Cocodona 250: Kahtoola’s Tyler Welch Talks Family, Community and Exceeding His Own Expectations
Cocodona 250: Kahtoola’s Tyler Welch Talks Family, Community and Exceeding His Own Expectations
When he moved to Flagstaff in 2018, Kahtoola Associate Tyler Welch never would have thought that in just four short years, he’d be competing in a 250-mile trail running race, let alone finishing in the top 10 men. But that’s precisely what happened as Tyler crossed the finish line of the Cocodona 250 on May 5, 2022, after 81 hours and 49 minutes of racing, in his adopted hometown of Flagstaff, AZ.
Only in its second year, the Cocodona 250 is one of Arizona’s newest ultrarunning events and is among an up-and-coming breed of races that have runners pushing their limits over a distance of 250 miles. Due to the Crooks fire southwest of Prescott, this year’s Cocodona began in Prescott rather than Black Canyon City and ended in Flagstaff. In between, it passed through the towns of Crown King, Jerome and Sedona as runners traversed the Bradshaw Mountains and the unique terrain that forms Arizona’s Granite Dells.
Community spirit is high at Cocodona—not surprising among people who are running together over such a huge distance. In many ways, it echoes the community spirit here in Flagstaff, and we’re excited that Tyler and Kahtoola were able to be part of this special event that finishes just blocks from our headquarters.
In this year’s edition of Cocodona, Tyler placed 9th in the men’s open category and 11th overall. That’s a feat even the most experienced ultrarunners would be proud to put on their resume. And now Tyler can add it to his, having never previously raced anything longer than a 100-miler. The achievement is a testament to what can be done with determination, a positive outlook on life, the support of friends and family and, let’s face it, the ability to set your pain and suffering aside and just carry on.
We’re immensely proud to have been able to support Tyler in this endeavor. His story is an example of how we all have the power to push beyond the limits we set for ourselves. But that, of course, is much easier said than done. Fortunately, Tyler agreed to sit down with us and let us pick his brain about what motivates him, what advice he would give to someone thinking about tackling their first 250-miler, and why he sees the Cocodona 250 as much more than just a running race. Here’s what he had to say:
First off, this type of 250-mile race might sound crazy to a lot of people. Can you talk a bit about what drew you to it and why?
I was involved a little bit with the race last year doing some pacing for another runner, and I was really excited by the vibe of it all. Everybody is really positive and supportive all while going through one of the most difficult things they might ever do. That really drew me to the event and so when the opportunity came up about a month before this year’s event, I took it. It seemed like everything was coming together for me this year too. My fitness was good as I’d already been training for another shorter race but, more importantly, I’m also just really happy in my life. My partner and I are expecting our firstborn son, and I’m feeling a lot of love and support from my friends and family and I knew they would be there to support me at Cocodona. It hasn’t always been that way for me, I’ve gone through some dark times in the past where I’ve felt really alone and just had to hold onto the idea that there was something bigger ahead of me. I think that happiness is one of the most important factors for me. At other times in my life I’ve maybe felt I was in better shape, leaner or faster, but because Cocodona is such a long race, I think being in the right mental space is really important.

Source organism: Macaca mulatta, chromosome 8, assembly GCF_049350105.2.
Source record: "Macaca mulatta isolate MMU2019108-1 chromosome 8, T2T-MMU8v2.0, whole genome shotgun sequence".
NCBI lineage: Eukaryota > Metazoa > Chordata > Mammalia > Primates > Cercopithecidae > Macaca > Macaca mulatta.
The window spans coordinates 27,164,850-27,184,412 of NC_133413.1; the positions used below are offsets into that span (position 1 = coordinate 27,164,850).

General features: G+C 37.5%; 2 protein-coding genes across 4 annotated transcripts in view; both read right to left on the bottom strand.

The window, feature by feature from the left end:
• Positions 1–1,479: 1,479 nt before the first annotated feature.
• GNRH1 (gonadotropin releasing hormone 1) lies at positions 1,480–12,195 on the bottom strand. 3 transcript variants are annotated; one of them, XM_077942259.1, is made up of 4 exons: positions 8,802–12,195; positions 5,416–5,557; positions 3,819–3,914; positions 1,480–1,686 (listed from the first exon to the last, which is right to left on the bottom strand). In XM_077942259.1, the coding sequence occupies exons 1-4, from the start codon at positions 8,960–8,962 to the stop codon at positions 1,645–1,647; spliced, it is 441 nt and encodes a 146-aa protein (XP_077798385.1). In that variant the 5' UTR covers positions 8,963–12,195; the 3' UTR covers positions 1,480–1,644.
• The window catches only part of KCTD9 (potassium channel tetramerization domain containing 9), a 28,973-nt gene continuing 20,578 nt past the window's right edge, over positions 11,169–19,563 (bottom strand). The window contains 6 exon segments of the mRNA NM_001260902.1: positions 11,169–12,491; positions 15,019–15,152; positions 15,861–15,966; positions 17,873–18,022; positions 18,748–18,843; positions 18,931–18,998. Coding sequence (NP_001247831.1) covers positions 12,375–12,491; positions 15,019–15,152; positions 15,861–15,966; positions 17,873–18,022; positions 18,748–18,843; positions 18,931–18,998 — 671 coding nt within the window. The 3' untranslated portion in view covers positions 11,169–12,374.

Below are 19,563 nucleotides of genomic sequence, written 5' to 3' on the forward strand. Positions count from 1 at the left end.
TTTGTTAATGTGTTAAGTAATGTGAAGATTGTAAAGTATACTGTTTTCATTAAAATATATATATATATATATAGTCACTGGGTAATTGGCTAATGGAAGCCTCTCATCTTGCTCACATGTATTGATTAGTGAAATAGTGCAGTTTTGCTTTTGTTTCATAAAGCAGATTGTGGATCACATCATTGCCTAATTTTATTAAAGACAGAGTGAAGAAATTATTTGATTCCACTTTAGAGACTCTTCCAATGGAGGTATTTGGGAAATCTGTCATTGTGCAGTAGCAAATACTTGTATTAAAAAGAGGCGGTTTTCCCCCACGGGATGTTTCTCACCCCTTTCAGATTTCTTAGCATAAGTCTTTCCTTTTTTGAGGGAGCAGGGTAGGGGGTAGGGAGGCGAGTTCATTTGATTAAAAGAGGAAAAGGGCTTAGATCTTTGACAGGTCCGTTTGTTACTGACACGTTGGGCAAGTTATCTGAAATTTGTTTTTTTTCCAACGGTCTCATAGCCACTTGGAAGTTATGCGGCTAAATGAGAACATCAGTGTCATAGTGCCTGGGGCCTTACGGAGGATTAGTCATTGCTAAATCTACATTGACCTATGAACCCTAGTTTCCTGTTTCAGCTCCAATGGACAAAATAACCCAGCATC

It sounds like things were coming together well for you leading up to the race. With that working in your favor, how did you go about mentally preparing for the race itself?
I think the race definitely speaks to people that are looking for an adventure and that’s personally how I approached it. Before the race, I talked to a lot of people about it and some of them took the approach of hyper analyzing everything. They wanted to know all there was to know about each section—the bare bones—and they had lists of everything they were going to do during the race. I didn’t want that, I wanted it to be an adventure and to take it one step at a time, and that ended up working out quite well for me. I think this race lends itself well to that as there are aid stations every 20 miles or so, which means you don’t have to plan everything out in advance as much as you would if you were thru-hiking, for example.
Going into the race, Cocodona was more than twice the distance you had covered in any previous race. As you set off, what did success look like to you?
Going into this, I had no idea what to expect, so my plan was to just keep moving and see what I could do. Apart from that, I always kind of have a descending list of goals. First and foremost, I just wanted to finish the race. And then, if I wasn’t able to finish, my goal was to make it longer than I ever had in a race, which would have been 106 miles. I think giving yourself achievable goals is important. It’s great to shoot for the stars, but at the same time, you have to be realistic. That also leaves room for you to surprise yourself a bit. I’d rather go into a situation being a little more humble, give it all I’ve got, and hopefully be pleasantly surprised when I do better than I thought I would—in this case, that was me finishing in 11th place.
The support of friends, family, and even the wider community helped you make the decision to take on Cocodona and, in the end, you exceeded your own expectations. Was that support also instrumental during the race itself?